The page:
Enhancing frameworks for assuring the quality of learning and teaching in university offshore education programs
The specific purpose of the project was to contribute to the enhancement of the quality of teaching and learning in offshore education programs of Australian universities by addressing the following three objectives.
- Objective No.1: To compile a database of international and national policy documents, empirical studies and quality assurance frameworks relating to such programs.
- Objective No.2: To conduct an empirically-based qualitative study of the perspectives of key academic stakeholders on the delivery of such programs across the range of models which operate.
Ten case studies were undertaken to investigate the perspectives of key academic stakeholders on the delivery of offshore education programs of Australian universities across a range of models. They provide rich portrayals of the findings at each of the sites investigated. Particular emphasis is placed on ‘giving voice’ to the stakeholders interviewed. A set of principles was developed from each case study to guide those concerned with quality assurance for transnational teaching and conducting professional development programs for those working transnationally.
- Objective No.3: To develop a framework to guide those concerned with:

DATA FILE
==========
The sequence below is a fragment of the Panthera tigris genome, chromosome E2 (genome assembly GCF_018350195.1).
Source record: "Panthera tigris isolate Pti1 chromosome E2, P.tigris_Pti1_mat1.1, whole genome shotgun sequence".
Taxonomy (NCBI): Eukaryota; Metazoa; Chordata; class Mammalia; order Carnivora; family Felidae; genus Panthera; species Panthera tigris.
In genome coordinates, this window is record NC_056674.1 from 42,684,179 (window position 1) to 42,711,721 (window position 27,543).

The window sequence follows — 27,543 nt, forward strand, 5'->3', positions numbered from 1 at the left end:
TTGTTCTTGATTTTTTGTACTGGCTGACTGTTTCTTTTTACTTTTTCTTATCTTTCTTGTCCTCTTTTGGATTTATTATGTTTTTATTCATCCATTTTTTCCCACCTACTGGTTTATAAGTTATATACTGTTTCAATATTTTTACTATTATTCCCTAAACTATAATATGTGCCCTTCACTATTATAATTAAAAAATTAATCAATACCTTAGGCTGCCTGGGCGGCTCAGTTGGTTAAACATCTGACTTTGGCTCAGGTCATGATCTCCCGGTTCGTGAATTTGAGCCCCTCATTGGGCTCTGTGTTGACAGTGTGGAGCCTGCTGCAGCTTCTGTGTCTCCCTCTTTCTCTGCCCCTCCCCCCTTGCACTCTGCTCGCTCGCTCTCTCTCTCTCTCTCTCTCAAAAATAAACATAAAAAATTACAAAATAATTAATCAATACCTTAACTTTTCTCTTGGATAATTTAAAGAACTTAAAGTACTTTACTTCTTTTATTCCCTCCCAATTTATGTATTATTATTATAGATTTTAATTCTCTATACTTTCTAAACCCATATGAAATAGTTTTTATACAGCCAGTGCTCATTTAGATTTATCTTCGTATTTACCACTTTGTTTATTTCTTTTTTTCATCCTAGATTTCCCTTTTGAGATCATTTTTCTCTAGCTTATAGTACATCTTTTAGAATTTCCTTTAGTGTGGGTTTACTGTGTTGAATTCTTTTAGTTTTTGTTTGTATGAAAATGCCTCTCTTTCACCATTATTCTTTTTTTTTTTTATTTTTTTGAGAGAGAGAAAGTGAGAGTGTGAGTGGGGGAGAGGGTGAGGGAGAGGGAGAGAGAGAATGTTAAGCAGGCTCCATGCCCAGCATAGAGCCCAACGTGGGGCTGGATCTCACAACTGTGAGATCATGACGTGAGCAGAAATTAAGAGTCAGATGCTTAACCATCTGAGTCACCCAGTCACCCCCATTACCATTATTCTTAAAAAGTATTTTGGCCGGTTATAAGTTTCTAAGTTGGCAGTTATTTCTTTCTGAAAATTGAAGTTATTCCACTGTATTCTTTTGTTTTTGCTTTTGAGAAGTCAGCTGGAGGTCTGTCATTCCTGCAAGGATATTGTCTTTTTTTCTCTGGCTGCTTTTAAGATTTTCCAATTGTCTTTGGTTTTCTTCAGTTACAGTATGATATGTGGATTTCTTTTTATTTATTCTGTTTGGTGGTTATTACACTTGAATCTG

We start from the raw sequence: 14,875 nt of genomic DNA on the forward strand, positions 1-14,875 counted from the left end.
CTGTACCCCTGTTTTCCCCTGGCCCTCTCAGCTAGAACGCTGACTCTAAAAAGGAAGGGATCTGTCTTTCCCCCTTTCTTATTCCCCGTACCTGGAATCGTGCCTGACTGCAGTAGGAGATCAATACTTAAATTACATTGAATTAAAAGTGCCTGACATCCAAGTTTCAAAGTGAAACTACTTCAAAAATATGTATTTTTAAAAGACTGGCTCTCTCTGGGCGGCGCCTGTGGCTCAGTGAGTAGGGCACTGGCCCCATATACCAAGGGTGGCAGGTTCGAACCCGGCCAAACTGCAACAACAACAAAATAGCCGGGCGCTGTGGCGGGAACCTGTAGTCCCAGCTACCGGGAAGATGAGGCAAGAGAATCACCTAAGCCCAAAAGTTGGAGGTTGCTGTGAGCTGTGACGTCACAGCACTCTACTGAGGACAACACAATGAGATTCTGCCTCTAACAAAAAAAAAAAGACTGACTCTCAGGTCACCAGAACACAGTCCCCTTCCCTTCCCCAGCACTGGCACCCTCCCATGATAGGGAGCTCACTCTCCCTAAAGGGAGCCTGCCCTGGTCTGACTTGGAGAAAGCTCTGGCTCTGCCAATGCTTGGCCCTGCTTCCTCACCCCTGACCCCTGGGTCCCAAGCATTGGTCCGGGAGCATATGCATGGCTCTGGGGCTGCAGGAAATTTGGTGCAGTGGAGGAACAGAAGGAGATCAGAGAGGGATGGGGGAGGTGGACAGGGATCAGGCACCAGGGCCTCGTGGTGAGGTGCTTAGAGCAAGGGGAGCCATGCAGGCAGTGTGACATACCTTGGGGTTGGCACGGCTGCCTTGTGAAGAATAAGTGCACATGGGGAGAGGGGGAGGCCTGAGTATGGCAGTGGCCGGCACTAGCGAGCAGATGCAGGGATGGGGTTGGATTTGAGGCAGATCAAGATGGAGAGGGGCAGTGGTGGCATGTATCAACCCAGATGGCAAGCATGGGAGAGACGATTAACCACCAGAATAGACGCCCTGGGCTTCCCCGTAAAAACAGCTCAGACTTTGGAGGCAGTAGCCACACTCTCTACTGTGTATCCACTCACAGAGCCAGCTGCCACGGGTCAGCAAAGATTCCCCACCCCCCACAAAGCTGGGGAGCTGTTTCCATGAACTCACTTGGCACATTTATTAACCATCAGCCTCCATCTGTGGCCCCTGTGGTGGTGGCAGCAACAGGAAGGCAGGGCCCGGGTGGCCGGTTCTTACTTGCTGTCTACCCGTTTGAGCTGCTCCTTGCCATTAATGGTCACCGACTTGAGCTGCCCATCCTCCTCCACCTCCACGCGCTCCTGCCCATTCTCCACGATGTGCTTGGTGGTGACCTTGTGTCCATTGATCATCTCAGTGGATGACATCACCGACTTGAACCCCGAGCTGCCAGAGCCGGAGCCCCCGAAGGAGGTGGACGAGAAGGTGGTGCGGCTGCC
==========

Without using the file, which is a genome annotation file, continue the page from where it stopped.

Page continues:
- quality assurance for transnational teaching by Australian universities;
- conducting professional development programs for those working transnationally.
The framework addresses three main areas: ‘welfare’, ‘curriculum’ and ‘pedagogy’.
Furthermore, it is directed at four specific groups: ‘policy makers’, ‘administrators’, ‘teachers travelling from Australia’ and ‘locally-based tutors’.
Strategies and approaches to teaching and learning cross cultures
This project intends to identify the influence of the trend towards increasing numbers of cross-cultural students on teaching and learning approaches in an Australian educational environment. It aims to improve the understanding of Asian students' cultural backgrounds, their previous learning approaches and their perspectives on Australian culture and modes of education, with the objective of helping international students to overcome the difficulties of cross-cultural study. The project team conducted a student questionnaire survey at the University of Technology, Sydney, Curtin University of Technology, The University of Sydney, Edith Cowan University and Southern Cross University. As Business and Information Technology attract the majority of Asian international students, we selected these two schools/faculties in the five universities within which to conduct the survey. Following the survey, they conducted 50 interviews in the five universities to obtain more detailed information about teaching and learning issues in a cross-cultural education environment and to further understand the needs of students of Asian background in depth. The interview participants included 10 lecturing staff, 25 students of Asian background, seven Australian local students and eight graduates of Asian background. The interview data was analysed by word-based text mining and other qualitative approaches.